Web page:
How could Gertrude laugh? There had been so many deaths throughout her life, and she had said it had been a good one. But, had the old lady’s life really been any different from anyone else’s? Well, Bella hadn’t known many people who had buried three of their five children, a daughter-in-law, her husband, and … so many of her relatives. But Gertrude had survived it all. She’d gotten through it and seemed all right, but she had mentioned her last sister was sick. That seemed to be how most people went. Like when Edward had proposed to her and she had seen the future he had chosen for her. Despite his relentless attention and conscientious care, she, like most humans, would weaken, sicken, and die. That was only if he was successful at hiding her.
If she chose Edward—accepted his proposal—she would have to appear to die so Edward could smuggle her away. She doubted she’d be able to maintain a relationship with her parents. But if she did, she would be exposing them to further danger. The Volturi would find her through them.
Any humans she interacted with could be in danger.
As long as she was human, she would be a prisoner. Edward would keep her body alive and secreted away. If he was unsuccessful, when the Volturi finally caught up with her, how many lives would be lost?
Whether she was human or became a vampire, she would have to appear to die. Would her parents get through it? She thought they would. They wouldn’t have a choice.
They had survived the death of their own parents.
Edward had said to her not so long ago, “After a few decades, everyone you know will be dead.” That was going to happen whether she was a human or a vampire. Of course, Edward had only said that to try and deter her. Again. As if staying human meant no one she knew would ever die.
She even knew of vampires who had died. Jasper and Emmett had killed James. Laurent had been killed by the wolves. The Volturi had taken out Victoria and all her newborns.
Before James, it had been hinted at that Jasper had killed many. He had killed hundreds of humans to turn them into vampires. Later, he had ended most of them.
Edward wasn’t thinking clearly. He knew the Volturi would be after his entire family. They all knew what would happen. There really was no choice, no matter what Edward had said. Either Bella was killed by them—ending her human life or Edward would take her and lock her away to protect her—ending any sort of normal human life. Or she could become a vampire. Her human parents would mourn her, but it would help to protect them and the vampire family she loved so well.
She wanted to live, but the normal, happy human life Edward doggedly spoke of was no longer an option. It wasn’t going to happen.
She wanted to choose the course of her own life.
She stood from the frozen bench, absently holding the old copy of Romeo and Juliet to her chest, and adjusted the hood over her hair, pulling it more closely about her face, and breathed in the bitingly cold air.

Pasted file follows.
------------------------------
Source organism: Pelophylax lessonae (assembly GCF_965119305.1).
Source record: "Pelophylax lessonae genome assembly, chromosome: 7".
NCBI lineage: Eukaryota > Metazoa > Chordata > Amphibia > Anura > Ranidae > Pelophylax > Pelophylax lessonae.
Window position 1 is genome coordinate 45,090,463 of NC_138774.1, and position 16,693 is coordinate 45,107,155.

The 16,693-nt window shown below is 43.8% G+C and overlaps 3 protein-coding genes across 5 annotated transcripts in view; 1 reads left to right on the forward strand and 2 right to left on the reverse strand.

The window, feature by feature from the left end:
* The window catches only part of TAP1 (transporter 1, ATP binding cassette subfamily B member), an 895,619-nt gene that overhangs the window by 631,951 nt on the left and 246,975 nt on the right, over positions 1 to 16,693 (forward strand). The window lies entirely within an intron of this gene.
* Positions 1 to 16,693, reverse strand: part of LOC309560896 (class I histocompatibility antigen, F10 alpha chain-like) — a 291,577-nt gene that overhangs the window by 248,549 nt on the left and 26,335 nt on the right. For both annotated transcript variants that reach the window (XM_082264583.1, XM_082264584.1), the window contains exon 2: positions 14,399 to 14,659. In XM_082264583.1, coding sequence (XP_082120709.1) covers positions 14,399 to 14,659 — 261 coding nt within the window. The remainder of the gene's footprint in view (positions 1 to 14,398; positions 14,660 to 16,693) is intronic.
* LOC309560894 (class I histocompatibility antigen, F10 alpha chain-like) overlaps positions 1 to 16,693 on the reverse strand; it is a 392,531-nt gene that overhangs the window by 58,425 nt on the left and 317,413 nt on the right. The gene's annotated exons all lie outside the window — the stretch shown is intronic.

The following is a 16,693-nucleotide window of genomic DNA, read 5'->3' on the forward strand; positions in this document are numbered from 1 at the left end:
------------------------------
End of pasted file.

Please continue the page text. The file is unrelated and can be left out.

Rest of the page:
Clearing her mind, she grasped onto the decision she had refused to think consciously of and set her entire focus on it.
I will not marry you, Edward Cullen.
She ignored the nagging little voice in the back of her mind that chastised her for taking so long, and she pushed away the guilt she felt at knowing they had all been waiting for her to make her decision.
She slowly breathed in and out with profound relief, and stilled her mind to try and sense which of the Cullens might be nearby. She knew they had been watching her, and she was reasonably sure she knew who they were.
Of the Cullens, there were only four who were pragmatic and realistic enough to know what had to be done. Emmett would probably accidentally kill her while Rosalie would kill her on purpose to save her mate, her family, and their chosen way of life.
Bella couldn’t blame her for that.
That left two who would be strong enough to bite her and turn her into a vampire.
Carlisle would never go against Edward’s wishes, even knowing Edward was wrong and putting the entire family in jeopardy. Again.
That left only one.
She glanced again at the faded cover of the book. She had been childishly enchanted by the hero, the heroine, and the so-called romance of it all for too long. They were both dead before they had even begun.
They had chosen death over life. What had been the point?
She would choose life. Her life. She sighed as she dropped the old tale on the bench and turned away from the high school where she knew Edward would have chosen to hide. They had met there after all.
She looked down the quiet street and saw Alice step from the recessed doorway of a little shop. She gave Bella a cautious smile and nodded toward the old stone church across the street.
Alice had seen her decision, knew it was the right one—the best one for all involved—and would help her to accomplish it.
Bella faced the old church across the street, took her keys from her pocket, and lifted them.
In the space of a single human heartbeat, the tall vampire was beside her, his hand outstretched, palm up.
She dropped the keys into his hand and his long fingers curled slowly around them. Her gaze rose to meet the tranquil understanding in his warm amber eyes. A lock of his golden hair fell forward as he tipped his head down in an abbreviated bow.
“You’ve made the right choice, Bella.”
“I know I have, Jasper.”
.. the end ..
“After a few decades, everyone you know will be dead.” ~ Edward Cullen to Bella Swan in the movie The Twilight Saga: Eclipse.